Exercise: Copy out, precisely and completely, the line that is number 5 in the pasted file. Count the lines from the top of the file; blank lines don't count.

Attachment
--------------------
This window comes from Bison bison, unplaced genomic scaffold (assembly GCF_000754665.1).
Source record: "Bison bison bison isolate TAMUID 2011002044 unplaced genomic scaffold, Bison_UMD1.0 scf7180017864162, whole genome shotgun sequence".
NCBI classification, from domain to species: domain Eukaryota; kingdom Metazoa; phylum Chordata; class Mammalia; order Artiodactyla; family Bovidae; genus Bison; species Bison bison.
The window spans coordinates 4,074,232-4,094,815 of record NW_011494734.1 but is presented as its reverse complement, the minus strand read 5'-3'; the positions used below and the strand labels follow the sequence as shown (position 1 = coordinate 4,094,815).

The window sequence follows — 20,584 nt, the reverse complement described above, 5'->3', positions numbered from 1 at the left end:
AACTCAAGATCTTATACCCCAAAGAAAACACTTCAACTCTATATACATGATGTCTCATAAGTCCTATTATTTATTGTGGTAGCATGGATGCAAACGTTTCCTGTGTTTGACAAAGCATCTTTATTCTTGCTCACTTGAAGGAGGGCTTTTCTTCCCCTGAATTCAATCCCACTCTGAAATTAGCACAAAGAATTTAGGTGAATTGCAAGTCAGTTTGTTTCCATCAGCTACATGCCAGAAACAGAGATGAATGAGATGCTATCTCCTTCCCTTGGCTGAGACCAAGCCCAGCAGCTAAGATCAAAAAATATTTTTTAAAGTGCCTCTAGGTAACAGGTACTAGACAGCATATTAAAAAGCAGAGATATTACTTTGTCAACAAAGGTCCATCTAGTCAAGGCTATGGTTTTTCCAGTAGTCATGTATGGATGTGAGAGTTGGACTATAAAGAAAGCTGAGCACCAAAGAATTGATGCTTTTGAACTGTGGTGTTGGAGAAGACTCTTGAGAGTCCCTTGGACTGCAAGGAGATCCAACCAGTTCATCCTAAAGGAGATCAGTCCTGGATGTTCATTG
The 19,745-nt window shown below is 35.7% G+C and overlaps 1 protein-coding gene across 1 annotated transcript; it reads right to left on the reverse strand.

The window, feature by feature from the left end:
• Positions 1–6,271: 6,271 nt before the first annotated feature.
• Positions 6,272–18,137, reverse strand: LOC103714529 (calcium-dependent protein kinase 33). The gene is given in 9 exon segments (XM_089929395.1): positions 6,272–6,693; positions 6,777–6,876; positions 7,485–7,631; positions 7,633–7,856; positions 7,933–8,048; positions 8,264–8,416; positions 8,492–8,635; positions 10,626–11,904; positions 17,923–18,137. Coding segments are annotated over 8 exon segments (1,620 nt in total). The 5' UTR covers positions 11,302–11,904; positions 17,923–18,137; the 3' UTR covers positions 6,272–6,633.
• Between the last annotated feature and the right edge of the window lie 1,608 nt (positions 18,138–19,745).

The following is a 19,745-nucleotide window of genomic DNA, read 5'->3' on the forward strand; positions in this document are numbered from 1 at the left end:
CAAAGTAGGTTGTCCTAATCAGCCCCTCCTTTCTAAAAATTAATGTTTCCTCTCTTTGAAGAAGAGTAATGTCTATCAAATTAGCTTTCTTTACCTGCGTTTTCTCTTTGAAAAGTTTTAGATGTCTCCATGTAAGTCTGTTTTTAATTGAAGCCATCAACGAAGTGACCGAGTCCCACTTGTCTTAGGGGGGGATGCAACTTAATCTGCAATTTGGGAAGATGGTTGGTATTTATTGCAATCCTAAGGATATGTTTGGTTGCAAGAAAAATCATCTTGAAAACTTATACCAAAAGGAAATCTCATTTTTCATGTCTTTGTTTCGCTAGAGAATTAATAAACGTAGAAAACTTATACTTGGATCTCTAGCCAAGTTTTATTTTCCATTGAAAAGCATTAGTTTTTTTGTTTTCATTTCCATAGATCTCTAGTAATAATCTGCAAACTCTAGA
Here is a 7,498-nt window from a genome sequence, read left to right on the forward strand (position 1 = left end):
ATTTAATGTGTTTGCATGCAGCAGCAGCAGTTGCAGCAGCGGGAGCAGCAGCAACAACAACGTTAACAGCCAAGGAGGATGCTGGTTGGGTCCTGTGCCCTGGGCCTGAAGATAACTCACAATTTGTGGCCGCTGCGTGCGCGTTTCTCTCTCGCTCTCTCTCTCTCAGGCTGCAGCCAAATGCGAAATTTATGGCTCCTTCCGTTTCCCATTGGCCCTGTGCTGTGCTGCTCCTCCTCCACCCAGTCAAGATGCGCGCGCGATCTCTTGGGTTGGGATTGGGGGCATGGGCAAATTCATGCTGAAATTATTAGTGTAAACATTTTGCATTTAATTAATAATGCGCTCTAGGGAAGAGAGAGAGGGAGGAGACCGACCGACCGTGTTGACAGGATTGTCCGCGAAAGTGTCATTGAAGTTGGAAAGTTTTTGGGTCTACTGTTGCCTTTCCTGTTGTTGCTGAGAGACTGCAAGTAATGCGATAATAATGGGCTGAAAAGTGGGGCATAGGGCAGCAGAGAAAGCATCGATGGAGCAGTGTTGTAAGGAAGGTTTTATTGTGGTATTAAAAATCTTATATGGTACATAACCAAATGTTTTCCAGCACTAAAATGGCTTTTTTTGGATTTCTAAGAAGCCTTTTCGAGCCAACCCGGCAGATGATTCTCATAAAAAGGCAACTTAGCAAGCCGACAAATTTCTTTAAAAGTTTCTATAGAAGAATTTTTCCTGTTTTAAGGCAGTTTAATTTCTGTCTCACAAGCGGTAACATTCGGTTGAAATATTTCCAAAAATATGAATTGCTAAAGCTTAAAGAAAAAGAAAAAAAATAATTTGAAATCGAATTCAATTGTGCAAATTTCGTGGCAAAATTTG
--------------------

The window sequence follows — 20,584 nt, the reverse complement described above, 5'->3', positions numbered from 1 at the left end: